When I first heard about the new Netflix movie “Sergio,” which dropped on the service Friday, Apr. 17, all I could think of is the kindly old tailor I did business with over a decade ago in Nora. He was a little fella of Italian or Hispanic descent who also sported the moniker. I brought a suit into him that I needed taken in. He advised me not to do it as he couldn’t take it out afterwards. He must have deduced that I’m a dude who likes to eat like crap and drink too much or my reputation proceeded me. The suit no longer fits. Anyways, I was telling my then-girlfriend-now-wife about Sergio and in imitating him I definitely did a Mario voice (“It’s-a me, Sergio!”). Sergio’s come up now and again over the years and Mario voices were always trotted out while doing so. When I asked Jamie if she wanted to watch “Sergio” with me I did so with a Mario emphasis on the title. We’ve both probably said Sergio in a Mario impersonation at least 20 times in the past few days. Yay, quarantine!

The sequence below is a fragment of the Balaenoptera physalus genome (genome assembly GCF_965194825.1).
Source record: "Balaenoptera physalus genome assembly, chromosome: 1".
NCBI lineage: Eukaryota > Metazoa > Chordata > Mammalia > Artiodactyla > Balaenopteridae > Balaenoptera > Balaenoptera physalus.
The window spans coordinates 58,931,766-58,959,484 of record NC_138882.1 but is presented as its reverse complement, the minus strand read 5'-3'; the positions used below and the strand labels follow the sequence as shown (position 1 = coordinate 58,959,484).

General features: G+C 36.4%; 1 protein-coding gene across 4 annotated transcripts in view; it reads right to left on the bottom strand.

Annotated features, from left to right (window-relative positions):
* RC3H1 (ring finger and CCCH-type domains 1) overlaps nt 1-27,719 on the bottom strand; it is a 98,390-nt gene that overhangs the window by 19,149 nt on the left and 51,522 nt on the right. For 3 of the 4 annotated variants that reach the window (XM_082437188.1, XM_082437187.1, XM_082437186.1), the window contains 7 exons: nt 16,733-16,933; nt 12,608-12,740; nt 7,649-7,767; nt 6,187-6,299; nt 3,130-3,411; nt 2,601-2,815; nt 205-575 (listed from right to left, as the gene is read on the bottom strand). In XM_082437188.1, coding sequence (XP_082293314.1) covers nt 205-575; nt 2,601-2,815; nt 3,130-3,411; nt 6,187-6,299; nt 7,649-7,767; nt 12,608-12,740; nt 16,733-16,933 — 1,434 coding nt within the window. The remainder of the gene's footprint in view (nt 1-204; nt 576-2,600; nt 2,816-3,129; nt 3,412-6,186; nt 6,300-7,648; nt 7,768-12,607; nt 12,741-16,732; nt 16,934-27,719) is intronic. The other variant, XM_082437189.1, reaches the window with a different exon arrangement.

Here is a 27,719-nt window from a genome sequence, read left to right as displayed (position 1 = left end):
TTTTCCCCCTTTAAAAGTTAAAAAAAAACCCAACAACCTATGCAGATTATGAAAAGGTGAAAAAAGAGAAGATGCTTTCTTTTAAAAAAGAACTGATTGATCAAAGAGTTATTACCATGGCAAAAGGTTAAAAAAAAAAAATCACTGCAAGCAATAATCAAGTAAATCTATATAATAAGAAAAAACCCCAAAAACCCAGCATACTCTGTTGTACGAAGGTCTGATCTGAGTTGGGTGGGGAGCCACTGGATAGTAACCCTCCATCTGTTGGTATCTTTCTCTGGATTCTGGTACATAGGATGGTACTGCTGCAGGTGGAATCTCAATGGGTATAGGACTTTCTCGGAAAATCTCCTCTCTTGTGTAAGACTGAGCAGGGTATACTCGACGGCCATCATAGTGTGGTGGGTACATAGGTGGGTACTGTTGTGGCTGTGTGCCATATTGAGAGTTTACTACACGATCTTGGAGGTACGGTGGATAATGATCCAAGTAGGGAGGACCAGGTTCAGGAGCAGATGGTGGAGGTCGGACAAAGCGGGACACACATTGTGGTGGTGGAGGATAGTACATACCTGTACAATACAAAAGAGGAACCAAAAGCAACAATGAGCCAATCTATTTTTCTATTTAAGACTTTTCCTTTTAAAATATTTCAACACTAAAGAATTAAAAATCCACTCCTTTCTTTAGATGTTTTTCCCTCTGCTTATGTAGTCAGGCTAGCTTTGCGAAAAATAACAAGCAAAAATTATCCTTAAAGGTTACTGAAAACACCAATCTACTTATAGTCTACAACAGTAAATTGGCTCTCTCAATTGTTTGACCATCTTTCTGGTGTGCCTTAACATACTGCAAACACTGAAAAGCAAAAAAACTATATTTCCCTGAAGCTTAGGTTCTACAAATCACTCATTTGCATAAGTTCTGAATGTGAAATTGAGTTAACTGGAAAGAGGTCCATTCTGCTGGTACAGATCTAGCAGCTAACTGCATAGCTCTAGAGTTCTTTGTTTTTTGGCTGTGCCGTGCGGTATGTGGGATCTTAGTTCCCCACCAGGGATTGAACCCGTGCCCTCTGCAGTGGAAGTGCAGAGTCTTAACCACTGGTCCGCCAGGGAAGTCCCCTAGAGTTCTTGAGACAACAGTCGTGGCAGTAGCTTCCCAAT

Anyways, onto the business at hand … “Sergio” is a docudrama concerning United Nations diplomat Sérgio Vieira de Mello (Wagner Moura), his work alongside Gil Loescher (gifted Irish stage and film actor Brían F. O’Byrne, playing an amalgamation of various folks under the real-life Loescher’s name), his budding romance with fellow UN worker, Carolina Larriera (Ana de Armas), his strife with George W. Bush crony Paul Bremer (an unrecognizable Bradley Whitford) and his struggle for survival after a bomb blast in Baghdad, Iraq leaves him gravely injured and stuck beneath rubble.

Documentarian Greg Barker makes a transition to features with “Sergio” after having made a documentary about the same subject with the same title back in 2009. I won’t lie. I didn’t know much about de Mello going into the movie. I left the movie with a great respect for the man. He isn’t perfect and isn’t portrayed as such. He doesn’t appear to have been a great husband. He is a loving father, but is often too preoccupied with his admittedly very important job to do the legwork needed to fully be there for his two sons. Sergio as presented here is an eternal optimist, a fighter, a peace broker, a romantic. “Sergio” presents the case that things would have worked out very differently in Iraq and the Middle East as a whole had situations transpired another way back in 2003. We could use a lot more folks like de Mello right now.